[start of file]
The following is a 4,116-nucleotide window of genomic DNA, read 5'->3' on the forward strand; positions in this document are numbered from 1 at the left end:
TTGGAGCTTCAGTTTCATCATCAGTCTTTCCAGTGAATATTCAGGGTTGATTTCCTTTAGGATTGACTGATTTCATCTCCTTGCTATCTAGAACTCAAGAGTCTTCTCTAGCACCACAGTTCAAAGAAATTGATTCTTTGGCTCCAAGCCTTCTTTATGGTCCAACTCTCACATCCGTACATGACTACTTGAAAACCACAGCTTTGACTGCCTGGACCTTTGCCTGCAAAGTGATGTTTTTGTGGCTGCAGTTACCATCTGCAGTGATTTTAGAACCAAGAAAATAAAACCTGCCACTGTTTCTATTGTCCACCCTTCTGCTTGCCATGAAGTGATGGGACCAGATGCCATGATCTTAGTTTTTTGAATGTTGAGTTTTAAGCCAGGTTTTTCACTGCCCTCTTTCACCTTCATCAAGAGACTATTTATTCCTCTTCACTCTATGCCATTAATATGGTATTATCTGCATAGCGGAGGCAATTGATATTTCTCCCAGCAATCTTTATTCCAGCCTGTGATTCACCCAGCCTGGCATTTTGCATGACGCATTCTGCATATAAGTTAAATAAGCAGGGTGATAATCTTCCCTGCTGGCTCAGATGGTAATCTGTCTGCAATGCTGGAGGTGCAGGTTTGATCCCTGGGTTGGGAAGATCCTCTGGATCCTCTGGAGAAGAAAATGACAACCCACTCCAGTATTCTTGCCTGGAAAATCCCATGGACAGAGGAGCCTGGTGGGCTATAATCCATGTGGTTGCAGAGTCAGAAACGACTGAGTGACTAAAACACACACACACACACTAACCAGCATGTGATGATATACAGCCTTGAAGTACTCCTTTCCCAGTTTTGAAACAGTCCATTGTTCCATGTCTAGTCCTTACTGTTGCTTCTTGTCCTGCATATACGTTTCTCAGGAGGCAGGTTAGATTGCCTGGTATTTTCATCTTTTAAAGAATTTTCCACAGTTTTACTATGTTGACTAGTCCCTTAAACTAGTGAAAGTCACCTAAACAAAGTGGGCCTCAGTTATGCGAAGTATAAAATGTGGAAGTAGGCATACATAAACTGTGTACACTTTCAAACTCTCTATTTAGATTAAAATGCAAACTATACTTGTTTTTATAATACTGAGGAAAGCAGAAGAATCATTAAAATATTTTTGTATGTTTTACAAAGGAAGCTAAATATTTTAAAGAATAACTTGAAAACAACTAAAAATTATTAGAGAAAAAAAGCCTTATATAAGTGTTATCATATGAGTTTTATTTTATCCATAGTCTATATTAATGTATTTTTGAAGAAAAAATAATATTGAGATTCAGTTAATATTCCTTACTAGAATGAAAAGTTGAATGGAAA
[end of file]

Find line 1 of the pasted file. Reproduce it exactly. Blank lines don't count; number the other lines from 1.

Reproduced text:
The following is a 4,116-nucleotide window of genomic DNA, read 5'->3' on the forward strand; positions in this document are numbered from 1 at the left end: